And that's how a simple, "can't lose" story found a way to lose. It's just another example of what Thomas Phelps, the man who wrote 100 to 1 in the Stock Market, called "the unforeseeable and the incalculable." Phelps saw this as a generally positive factor, and one that would bring great results to the investor who could identify companies with great long-term prospects and then hold on for as long as it took. But my experience, and that of most growth investors, is that holding on for a long time can also give the market plenty of opportunities to draw a bead on you. If you want to make money in the stock market, buying well and having strict rules about when to sell are better rules than "buy and hold."
If the story needs a moral, it's simple: If growth investing is like a game of "rock, paper, scissors," but is played with story, numbers (fundamentals) and chart, it's always a good idea to bet on the chart.
In this week's stock market video, Mike Cintolo discusses the still-bullish overall market, noting that the indexes look great and very few stocks have suffered abnormal selling. However, most growth stocks have been chopping around since early November-that could be a good thing (lots of tighter launching pads to potentially buy from), but Mike is looking for clear upside follow-through before putting more money to work. Click below to watch the video.
Tim's Comment: Just as wars are notorious for not going according to plan, the stock market is famous for its ability to take the money of even the best-prepared investors from time to time. Perfection, however, is not the goal; the goal is to learn from your failures so you can win in the long run.
Paul's Comment: As a man who knew a great deal about planning things (like D-Day and the re-conquest of Europe in WWII), Ike is a good man to pay attention to. In the stock market, having an idea about what might happen next isn't half as useful as knowing exactly what you will do depending on what actually happens. Or, as the loggers in my native Oregon used to say: "If you don't know which way the tree is going to fall, be ready to jump!"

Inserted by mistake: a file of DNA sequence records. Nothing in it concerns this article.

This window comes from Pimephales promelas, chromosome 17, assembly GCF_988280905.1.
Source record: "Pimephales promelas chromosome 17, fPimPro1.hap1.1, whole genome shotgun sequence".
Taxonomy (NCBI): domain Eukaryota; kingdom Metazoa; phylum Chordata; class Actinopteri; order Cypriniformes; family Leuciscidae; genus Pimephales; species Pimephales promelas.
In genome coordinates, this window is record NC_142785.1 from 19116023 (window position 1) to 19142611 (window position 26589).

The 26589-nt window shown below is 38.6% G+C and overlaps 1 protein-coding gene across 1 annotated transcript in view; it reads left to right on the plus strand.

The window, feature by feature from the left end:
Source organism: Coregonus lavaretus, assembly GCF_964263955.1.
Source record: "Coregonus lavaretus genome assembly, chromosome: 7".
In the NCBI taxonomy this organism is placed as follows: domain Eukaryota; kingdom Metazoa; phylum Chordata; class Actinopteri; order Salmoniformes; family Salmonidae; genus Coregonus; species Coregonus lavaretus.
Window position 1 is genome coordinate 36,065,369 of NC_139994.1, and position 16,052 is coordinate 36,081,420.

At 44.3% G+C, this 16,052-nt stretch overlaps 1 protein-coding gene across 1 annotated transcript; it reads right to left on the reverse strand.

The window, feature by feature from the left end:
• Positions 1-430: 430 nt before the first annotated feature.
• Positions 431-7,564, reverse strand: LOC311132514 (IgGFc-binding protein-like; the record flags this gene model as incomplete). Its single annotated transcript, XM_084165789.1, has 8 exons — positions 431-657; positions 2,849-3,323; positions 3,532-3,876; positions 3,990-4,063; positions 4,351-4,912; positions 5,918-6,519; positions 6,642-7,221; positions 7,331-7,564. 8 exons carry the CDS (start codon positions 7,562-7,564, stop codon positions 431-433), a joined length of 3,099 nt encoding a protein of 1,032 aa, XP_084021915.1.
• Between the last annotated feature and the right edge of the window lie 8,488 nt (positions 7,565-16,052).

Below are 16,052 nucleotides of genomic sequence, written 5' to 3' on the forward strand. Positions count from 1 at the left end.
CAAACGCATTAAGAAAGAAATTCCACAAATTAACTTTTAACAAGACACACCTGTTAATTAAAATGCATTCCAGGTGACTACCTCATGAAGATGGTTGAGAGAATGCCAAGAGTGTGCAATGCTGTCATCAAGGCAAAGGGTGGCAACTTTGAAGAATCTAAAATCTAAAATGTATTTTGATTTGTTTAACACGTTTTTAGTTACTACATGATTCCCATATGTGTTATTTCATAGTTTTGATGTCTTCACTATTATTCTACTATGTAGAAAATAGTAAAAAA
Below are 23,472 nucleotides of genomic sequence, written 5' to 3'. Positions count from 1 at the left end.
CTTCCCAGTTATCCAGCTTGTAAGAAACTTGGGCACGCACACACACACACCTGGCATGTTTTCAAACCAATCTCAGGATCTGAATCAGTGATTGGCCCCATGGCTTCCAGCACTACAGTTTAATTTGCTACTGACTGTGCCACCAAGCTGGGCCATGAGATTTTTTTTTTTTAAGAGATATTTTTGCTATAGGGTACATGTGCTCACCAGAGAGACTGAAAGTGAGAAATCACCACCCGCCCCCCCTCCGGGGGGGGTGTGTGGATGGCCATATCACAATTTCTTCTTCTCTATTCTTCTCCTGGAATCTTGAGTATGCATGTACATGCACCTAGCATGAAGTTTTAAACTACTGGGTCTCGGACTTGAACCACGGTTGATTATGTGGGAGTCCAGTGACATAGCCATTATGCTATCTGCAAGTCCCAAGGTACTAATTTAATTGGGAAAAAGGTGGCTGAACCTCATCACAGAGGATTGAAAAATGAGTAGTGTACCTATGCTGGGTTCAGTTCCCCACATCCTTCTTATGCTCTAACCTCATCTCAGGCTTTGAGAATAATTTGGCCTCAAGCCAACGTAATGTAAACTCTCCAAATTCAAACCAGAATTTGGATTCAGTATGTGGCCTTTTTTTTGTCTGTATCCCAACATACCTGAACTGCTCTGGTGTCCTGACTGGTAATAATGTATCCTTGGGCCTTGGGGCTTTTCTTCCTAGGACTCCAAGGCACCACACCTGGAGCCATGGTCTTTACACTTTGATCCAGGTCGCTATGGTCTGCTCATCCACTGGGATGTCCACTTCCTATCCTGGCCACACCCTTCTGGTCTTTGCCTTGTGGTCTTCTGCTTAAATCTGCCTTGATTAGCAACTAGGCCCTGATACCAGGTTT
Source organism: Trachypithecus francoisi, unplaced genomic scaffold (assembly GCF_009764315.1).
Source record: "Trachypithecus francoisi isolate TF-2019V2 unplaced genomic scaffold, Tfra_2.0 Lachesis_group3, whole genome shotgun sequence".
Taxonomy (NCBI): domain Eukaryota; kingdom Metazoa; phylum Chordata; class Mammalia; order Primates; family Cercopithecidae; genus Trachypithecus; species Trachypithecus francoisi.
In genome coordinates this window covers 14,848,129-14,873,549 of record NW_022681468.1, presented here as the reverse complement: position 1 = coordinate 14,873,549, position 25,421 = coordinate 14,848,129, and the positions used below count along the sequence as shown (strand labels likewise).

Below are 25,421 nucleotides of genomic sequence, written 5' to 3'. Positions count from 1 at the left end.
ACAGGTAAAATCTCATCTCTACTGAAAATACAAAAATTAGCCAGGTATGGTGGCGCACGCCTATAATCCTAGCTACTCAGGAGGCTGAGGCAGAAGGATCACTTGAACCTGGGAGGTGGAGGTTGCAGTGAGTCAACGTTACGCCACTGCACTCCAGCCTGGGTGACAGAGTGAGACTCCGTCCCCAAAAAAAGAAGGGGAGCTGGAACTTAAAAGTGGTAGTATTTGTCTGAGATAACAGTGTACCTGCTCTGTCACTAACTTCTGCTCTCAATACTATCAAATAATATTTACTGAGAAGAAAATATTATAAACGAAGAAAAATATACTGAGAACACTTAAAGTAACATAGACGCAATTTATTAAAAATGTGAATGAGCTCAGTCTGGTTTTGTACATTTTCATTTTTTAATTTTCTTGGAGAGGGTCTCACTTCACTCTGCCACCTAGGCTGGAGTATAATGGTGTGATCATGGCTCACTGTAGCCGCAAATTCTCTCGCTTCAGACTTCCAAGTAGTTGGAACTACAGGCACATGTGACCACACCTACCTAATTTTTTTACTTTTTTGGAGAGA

In case you didn't get a chance to read all the issues of Cabot Wealth Advisory this week and want to catch up on any investing and stock tips you might have missed, there are links below to each issue.
In this issue, Cabot Stock of the Month's Chief Analyst, Tim Lutts, talks about the proliferation of nations and the reduction in the number of languages in the world. He also recommends Cabot's 10 Favorite Low-Priced Stocks for 2015, which will be released on December 17. Find more information here.
Chloe Lutts, Chief Analyst of Cabot Dividend Investor, writes about companies that invest in private or small businesses, providing funding and consulting to get them running better. Stocks discussed: Hercules Technology Growth Capital (HTGC), TCP Capital (TCPC) and Main Street Capital (MAIN).
In this issue, Cabot Market Letter's Mike Cintolo discusses how a choppy market can teach you bad lessons about buying and selling. Mike also looks at how stock losses can compound on the way down. Stock discussed: Concho Resources (CXO).
Chief Analyst, Cabot China & Emerging Markets Report
And Editor of Cabot Wealth Advisory